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You’ll Never Guess Why We’re Changing Our Blogging Approach

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By Adam Slight

We started this blog in January 2012 with the vision of developing our rickshaw tourism website into a source of entertaining, useful, and constructive information for Ottawans. It was meant to be a voice for those looking for a good time in Ottawa, and for those embattled with Ottawa’s seemingly unshakeable identity as a dull government town. Out of commercial interests we also wanted to create a reason for people to come to our website, learn about Ottawa Rickshaws, and ideally spend money on rickshaw rides.

This last part is important because it is the reason why so many small businesses consider starting a blog.

Our first blog article, "Why Your Should Take a Rickshaw Ride on Canada Day"

Our first blog article, “5 Reasons to Take a Rickshaw Ride on Canada Day

We were beginning to blog during a time when digital marketers hailed the production of online content as the key to business success. Start a blog, open a Twitter account, build your Facebook page following (by creating and sharing your content), become a “thought-leader” in your field and profit. In all honesty I can say that our blog was primarily built with the desire to create a unique voice for Ottawa–a “street-level perspective of Ottawa” as we called it–and I think we successfully did that. We started the blog, opened a Twitter account, and developed our Facebook following by sharing our pieces on Ottawa. We got to know Ottawa, and Ottawa got to know us in a way that has been much more enduring than the average seasonal business can say they’ve enjoyed.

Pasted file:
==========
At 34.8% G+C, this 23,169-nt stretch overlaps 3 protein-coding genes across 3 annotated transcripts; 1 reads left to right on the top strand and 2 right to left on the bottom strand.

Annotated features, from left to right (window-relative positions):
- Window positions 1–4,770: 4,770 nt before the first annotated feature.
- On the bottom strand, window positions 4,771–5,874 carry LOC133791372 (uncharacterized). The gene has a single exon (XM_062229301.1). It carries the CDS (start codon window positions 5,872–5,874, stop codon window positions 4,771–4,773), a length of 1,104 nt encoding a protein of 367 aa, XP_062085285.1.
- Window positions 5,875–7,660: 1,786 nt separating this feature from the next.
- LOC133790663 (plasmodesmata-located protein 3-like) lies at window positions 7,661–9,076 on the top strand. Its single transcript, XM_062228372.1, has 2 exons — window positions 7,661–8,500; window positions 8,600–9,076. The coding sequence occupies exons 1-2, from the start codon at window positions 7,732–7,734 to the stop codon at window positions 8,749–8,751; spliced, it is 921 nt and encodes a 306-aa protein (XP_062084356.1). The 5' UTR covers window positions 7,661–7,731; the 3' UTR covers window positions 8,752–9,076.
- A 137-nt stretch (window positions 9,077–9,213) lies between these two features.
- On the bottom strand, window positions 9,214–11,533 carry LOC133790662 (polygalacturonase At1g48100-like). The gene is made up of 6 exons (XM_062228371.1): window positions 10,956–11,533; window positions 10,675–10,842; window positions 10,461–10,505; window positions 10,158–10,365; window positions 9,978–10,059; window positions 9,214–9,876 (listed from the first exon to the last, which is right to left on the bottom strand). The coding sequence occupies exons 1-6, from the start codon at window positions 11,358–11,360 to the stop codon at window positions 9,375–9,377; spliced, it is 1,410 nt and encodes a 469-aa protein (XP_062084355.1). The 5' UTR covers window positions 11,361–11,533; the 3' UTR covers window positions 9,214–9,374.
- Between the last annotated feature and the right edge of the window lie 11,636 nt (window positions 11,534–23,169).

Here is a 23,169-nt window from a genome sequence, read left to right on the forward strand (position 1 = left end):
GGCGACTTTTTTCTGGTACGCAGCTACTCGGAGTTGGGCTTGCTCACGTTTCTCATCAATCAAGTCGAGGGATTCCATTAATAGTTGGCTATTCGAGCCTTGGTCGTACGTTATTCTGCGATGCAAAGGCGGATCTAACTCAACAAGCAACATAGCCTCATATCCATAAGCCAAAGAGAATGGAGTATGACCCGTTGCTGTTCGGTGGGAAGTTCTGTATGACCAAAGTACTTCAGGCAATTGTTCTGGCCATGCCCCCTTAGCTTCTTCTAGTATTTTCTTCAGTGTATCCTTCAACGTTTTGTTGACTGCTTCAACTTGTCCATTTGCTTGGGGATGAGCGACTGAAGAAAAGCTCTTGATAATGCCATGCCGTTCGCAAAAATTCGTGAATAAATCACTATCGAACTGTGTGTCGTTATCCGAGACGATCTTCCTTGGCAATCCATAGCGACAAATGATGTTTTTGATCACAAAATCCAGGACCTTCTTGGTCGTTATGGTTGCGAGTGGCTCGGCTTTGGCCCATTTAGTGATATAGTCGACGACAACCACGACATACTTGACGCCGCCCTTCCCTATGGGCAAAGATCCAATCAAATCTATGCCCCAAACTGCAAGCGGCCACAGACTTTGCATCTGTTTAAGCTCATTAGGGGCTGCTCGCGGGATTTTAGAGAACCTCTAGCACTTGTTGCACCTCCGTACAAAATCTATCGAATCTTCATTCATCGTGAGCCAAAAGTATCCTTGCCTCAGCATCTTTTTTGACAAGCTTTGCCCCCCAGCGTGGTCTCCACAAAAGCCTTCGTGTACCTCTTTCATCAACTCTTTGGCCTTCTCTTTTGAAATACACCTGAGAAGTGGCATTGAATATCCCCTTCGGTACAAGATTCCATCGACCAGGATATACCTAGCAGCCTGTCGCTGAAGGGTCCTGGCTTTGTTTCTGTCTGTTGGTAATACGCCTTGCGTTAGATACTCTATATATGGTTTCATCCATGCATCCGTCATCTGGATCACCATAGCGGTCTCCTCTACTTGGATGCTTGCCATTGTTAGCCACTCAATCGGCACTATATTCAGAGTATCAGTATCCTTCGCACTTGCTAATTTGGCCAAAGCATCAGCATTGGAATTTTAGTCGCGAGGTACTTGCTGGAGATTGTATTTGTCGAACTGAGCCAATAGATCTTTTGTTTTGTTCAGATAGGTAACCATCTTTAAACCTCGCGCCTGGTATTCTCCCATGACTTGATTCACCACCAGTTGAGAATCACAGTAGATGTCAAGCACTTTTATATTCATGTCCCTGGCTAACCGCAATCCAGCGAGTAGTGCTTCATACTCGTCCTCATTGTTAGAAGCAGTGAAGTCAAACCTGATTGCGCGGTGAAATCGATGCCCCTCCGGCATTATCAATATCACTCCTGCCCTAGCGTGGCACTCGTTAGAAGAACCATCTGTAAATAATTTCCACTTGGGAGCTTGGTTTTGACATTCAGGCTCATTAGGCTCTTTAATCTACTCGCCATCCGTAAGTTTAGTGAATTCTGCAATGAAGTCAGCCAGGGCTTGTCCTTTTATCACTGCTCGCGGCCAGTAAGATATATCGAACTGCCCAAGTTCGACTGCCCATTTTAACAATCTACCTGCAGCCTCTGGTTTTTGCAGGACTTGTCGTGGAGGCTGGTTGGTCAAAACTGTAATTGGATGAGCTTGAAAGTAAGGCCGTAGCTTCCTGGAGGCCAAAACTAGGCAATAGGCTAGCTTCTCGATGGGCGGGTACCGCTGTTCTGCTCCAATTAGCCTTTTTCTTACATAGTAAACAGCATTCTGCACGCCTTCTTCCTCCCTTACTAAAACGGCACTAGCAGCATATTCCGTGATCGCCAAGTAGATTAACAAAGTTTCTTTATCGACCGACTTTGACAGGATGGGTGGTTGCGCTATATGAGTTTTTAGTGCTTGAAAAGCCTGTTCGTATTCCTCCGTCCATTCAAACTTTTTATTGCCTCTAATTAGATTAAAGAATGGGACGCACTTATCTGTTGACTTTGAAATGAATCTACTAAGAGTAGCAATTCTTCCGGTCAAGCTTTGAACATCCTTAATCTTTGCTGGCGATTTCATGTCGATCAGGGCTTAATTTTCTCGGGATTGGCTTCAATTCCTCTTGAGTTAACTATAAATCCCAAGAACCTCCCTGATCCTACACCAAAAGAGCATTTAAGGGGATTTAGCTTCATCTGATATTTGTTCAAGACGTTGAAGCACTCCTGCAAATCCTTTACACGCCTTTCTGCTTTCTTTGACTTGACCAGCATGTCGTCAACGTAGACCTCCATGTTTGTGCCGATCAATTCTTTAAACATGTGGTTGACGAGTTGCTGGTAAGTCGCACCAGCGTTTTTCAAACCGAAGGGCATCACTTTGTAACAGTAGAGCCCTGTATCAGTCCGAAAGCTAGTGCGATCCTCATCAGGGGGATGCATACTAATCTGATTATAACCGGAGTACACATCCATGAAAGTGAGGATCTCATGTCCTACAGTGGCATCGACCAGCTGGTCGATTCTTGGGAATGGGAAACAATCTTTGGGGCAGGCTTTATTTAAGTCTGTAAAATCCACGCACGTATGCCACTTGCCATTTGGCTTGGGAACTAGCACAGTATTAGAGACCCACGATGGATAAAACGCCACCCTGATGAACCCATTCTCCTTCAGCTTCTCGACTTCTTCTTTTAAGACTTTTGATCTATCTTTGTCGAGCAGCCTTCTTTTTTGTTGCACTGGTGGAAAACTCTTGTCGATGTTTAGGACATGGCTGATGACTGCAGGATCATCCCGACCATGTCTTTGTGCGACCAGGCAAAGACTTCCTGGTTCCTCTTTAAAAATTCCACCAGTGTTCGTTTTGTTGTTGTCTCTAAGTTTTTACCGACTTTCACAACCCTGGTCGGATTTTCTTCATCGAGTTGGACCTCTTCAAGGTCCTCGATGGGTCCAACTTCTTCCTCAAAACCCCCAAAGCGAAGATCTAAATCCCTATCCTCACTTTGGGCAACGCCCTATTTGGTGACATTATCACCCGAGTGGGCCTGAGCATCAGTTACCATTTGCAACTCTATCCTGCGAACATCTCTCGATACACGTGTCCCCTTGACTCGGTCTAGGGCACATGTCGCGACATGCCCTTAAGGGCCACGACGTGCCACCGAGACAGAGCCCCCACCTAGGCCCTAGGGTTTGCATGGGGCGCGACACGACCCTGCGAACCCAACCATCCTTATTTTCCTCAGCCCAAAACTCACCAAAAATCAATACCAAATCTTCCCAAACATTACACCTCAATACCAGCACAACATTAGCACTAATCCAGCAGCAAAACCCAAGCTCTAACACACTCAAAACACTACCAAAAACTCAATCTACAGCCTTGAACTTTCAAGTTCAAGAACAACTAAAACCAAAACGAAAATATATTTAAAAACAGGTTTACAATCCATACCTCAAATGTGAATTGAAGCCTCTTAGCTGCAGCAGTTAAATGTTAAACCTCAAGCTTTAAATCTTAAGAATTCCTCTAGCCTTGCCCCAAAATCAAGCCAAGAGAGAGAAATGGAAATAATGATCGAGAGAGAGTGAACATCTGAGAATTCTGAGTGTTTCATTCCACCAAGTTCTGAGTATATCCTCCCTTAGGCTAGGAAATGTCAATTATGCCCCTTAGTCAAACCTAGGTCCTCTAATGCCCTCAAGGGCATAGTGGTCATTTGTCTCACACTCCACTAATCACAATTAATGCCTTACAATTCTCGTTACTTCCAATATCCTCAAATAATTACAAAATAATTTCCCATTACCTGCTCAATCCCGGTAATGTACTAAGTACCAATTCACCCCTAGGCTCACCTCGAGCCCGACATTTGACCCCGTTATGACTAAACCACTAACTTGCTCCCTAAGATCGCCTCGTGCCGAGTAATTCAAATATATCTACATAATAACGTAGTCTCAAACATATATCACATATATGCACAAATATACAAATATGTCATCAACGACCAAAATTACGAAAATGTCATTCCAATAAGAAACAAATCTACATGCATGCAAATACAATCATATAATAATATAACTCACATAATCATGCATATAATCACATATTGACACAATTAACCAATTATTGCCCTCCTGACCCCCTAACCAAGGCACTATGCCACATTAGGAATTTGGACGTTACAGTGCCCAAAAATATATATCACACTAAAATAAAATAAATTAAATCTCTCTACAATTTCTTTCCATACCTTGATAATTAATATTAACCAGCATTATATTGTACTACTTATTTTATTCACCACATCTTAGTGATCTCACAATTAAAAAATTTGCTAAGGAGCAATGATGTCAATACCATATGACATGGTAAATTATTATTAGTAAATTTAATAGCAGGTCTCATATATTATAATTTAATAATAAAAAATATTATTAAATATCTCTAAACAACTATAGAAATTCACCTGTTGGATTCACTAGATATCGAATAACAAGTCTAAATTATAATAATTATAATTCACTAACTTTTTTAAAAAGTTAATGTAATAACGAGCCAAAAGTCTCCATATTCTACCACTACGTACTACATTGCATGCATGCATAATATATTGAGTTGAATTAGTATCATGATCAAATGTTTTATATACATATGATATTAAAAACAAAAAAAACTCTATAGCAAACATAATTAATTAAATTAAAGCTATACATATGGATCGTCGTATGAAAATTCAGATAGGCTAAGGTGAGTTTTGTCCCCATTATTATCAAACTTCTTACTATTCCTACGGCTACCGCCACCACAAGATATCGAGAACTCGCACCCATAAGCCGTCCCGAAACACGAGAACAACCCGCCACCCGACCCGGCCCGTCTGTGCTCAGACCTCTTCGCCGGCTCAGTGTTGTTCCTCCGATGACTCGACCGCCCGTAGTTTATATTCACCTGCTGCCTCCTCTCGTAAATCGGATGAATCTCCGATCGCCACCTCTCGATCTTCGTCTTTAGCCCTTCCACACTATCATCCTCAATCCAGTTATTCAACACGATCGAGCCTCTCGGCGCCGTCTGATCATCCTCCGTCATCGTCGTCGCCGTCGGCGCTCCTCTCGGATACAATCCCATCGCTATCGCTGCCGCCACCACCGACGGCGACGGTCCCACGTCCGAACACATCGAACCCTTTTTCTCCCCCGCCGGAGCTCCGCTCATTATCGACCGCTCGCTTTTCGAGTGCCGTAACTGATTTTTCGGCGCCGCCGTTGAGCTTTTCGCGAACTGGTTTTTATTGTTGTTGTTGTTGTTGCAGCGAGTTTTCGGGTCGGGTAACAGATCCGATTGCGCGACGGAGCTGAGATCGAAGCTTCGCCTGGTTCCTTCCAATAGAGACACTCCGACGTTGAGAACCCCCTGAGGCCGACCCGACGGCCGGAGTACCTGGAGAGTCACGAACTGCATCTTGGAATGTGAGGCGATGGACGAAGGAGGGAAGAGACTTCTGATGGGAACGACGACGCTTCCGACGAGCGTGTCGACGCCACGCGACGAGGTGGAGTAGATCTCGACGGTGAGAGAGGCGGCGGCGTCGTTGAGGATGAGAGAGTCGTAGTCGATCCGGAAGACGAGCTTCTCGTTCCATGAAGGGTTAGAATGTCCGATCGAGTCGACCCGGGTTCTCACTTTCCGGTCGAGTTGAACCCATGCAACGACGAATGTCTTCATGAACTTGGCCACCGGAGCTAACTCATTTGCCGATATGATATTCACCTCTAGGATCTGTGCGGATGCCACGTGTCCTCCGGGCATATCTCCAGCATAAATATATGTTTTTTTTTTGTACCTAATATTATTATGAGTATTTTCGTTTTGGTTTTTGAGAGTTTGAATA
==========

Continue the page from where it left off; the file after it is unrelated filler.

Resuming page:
Over the past two years we’ve made new friends, new partners, and new clients solely based of the daily articles we’ve continued to write on our blog.

But over those two years the digital landscape has changed across The Internet dramatically.

The Internet Has Changed

Since we started our blog in January 2012, Google has altered the way it indexes websites approximately 55 times. Over time Google’s algorithm has come to favour websites that are always adding fresh, relevant content, implicitly emphasizing to website owners that if you want your website to rank high in Google search results, you must continuously create new written content on your website–most commonly achieved through a blog.

Similarly, Facebook, which was once a small business’ most invaluable free tool for conversing with their customers, has changed the way it presents users’ posts on the newsfeed. Small businesses must pay Facebook for followers and pay to have their posts reach these followers. Facebook announced this week that it will be taking this strategy even further by rendering the Facebook business page more or less useless unless users pay to promote a post. It has also adjusted its algorithms over the last year to favour certain types of news-like articles on the newsfeed over, say, pictures of your friend’s baby.

And, heeding the advice of the digital prophets just about every business out there has some sort of social media presence where they are expected to produce regular content, whether through blogs, tweets, images, or videos (“Look at this Stone Aged business! They don’t even have Foursquare!!”)

Within this shifting online landscape I’ve noticed a difference in the way blogging was carried out in 2012 and the way it is now.

Google and Facebook are relatively small entities if you look at them as bodies of individuals relative to the world population of Internet users. Despite this, such a small group of people have somehow managed to gain an immense amount of control over how The Internet community creates, sorts, and disemminates information. The Internet–which was once imagined as a great democratized form of information-sharing –has ironically fallen into the control of an elite few. I really wonder if they realize that by exercising this control they’re turning their own domain into a pile of garbage.

In today’s Internet you either follow the rules that Google’s algorithm lays out, or your website gets thrown to the wayside–and no small business relying on web traffic wants to risk contending with such alienation. The result? Everyone with a website is creating constant, cheap, disposable Internet content in hopes of improving their Google ranking and maybe getting it shared around on Facebook.

Blogs of the Apocalypse